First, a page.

- Since the first reports, Altera has posted disappointing Q1 results/Q2 guidance, and Intel has announced a server CPU partnership with programmable ASIC maker eASIC (Pending:EASI) that has been seen as a hedge against Altera. But that alliance could prove complementary, as FPGAs remain the gold standard for rapid programmability and low design costs, while ASICs maintain a size, performance, and power edge.
- Will Xilinx (NASDAQ:XLNX) get acquired next? Reuters reported earlier this month Avago has shown interest in the Altera archrival. But that was before Avago struck a $37B deal to merge with Broadcom.
- Previously: Intel/Altera seen providing many synergies, sparking more M&A
Fri, May 29, 1:53 AM
- Intel (NASDAQ:INTC) is close to a deal to buy fellow chipmaker Altera (NASDAQ:ALTR) for about $15B, the NY Post reports, stating that a deal is "likely by the end of next week."
- Altera reportedly rejected an Intel $54/share bid just a few months ago and then broke off sales talks, but that was before Altera issued disappointing earnings.
- Intel also has the option to launch a hostile bid after June 1, when its standstill agreement with Altera expires.
- Intel-Altera timeline
Mon, May 18, 7:25 AM
Thu, Apr. 30, 4:32 PM
- Intel (NASDAQ:INTC) signed a standstill agreement with Altera (NASDAQ:ALTR) amid M&A talks, Reuters reports. However, the agreement is said to expire on June 1, after which Intel would be free to launch a hostile bid if it wishes. Sources state it's "unclear" whether Intel will make such a move (through a public tender offer) once the standstill expires.
- The news service adds Intel discussed a $58/share bid for Altera in February, but lowered its offer after signing an NDA and poring through Altera's books - Altera's Q1 results and Q2 guidance appear to explain Intel's thinking. Bloomberg previously reported of a $54/share offer.
- ALTR +5% AH to $43.78. Earlier this week, major Altera investor TIG Advisors demanded the FPGA maker resume Intel buyout talks.
- Prior Intel/Altera coverage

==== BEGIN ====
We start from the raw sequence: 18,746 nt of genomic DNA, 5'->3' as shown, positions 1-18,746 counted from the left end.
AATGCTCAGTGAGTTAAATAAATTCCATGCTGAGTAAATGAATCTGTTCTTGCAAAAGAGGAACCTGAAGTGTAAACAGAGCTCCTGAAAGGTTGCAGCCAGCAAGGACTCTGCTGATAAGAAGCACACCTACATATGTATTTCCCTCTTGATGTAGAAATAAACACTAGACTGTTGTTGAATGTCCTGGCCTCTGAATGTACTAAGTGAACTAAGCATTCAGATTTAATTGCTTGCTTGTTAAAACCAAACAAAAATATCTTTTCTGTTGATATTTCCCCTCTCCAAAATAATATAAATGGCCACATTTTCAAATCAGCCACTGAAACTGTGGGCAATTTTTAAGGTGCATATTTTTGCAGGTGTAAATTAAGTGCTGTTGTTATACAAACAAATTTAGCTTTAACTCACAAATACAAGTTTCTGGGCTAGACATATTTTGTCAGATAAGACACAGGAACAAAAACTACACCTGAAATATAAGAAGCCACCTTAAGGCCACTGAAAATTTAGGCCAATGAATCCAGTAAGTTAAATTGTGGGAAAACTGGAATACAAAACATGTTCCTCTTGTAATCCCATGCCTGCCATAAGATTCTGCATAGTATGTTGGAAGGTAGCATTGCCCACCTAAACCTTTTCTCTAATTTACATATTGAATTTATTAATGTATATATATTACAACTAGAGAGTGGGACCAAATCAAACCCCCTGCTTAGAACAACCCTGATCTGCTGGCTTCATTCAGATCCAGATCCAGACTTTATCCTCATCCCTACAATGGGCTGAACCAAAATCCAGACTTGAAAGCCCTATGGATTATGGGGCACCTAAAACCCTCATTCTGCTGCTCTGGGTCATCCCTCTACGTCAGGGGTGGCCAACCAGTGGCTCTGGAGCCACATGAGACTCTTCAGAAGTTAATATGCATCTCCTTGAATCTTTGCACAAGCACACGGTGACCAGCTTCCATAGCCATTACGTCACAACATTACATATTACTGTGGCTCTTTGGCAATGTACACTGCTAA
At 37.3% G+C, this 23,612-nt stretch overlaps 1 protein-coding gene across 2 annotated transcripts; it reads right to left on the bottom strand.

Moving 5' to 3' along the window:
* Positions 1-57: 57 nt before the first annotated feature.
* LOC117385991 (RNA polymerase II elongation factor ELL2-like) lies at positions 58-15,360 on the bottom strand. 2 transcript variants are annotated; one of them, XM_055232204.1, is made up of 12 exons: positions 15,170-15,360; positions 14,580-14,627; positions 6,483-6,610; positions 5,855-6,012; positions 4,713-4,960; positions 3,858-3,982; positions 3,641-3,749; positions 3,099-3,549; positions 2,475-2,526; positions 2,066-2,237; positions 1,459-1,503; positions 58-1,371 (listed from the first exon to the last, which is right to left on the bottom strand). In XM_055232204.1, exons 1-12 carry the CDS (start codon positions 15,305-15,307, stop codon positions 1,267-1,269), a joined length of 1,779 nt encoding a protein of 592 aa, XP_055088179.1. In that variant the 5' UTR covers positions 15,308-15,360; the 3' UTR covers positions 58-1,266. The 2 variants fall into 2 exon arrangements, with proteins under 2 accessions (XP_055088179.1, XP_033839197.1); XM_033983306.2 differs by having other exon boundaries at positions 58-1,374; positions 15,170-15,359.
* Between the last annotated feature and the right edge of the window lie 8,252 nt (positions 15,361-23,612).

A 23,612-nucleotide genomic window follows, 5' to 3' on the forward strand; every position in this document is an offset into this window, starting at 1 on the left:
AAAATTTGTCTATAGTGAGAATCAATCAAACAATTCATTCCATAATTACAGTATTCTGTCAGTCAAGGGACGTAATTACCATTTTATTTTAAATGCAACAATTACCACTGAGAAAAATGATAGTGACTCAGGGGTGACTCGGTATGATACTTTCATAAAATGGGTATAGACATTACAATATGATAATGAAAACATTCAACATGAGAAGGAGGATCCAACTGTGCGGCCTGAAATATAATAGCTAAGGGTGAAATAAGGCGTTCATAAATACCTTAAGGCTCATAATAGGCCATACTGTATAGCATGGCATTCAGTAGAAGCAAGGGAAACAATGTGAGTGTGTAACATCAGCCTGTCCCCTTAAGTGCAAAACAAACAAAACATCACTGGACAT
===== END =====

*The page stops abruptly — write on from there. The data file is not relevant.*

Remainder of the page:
Mon, Apr. 13, 5:00 PM
- In what might be one of the most predictable acts of shareholder activism in recent memory, many large Altera (NASDAQ:ALTR) investors have sent letters to the company urging it to resume buyout talks with Intel (NASDAQ:INTC), sources tell Bloomberg. Cadian Capital (2.8% Altera stake) and TIG Advisors (1.5% stake) are said to be among the disgruntled parties.
- The letters followed reports Altera had rejected an Intel buyout offer in the low-to-mid $50s (Bloomberg reported $54/share). Altera closed at $34.58 the day before Intel buyout reports first broke, and at $43.86 today. They briefly tumbled on reports of Altera's rejection, but soon erased their losses as investors bet a deal would eventually occur.
- Altera +1.8% AH to $44.65. Intel's Q1 report arrives tomorrow afternoon; Altera's arrives on April 23.
Thu, Apr. 9, 11:32 AM
- After initially seeing double-digit losses in response to a CNBC report (later backed up by Bloomberg) stating Intel (NASDAQ:INTC) has broken off buyout talks due to price disagreements, Altera (ALTR +0.1%) is now near breakeven.
- With the FPGA vendor's shares still 22% below the $54/share offer price reported by Bloomberg, investors/traders are betting a deal will eventually happen.
- Altera is currently up 21% from where it traded before the WSJ reported of deal talks on March 27. Q1 results arrive on April 23.
Thu, Apr. 9, 9:52 AM
- CNBC's David Faber has reported Intel (NASDAQ:INTC) has ended talks to acquire FPGA vendor Altera due to a failure to agree on price. That has fueled speculation Intel will make a bid for Broadcom (NASDAQ:BRCM), which competes with Intel in several telecom/networking chip markets and complements the chip giant's offerings in many others.
- Also possibly helping Broadcom: Ladenburg Thalmann has launched coverage with a Buy rating and $51 target.
- With a current $26.3B market cap - a buyout price would likely have to be over $30B - Broadcom would be a big fish to swallow. Q1 results arrive on April 21.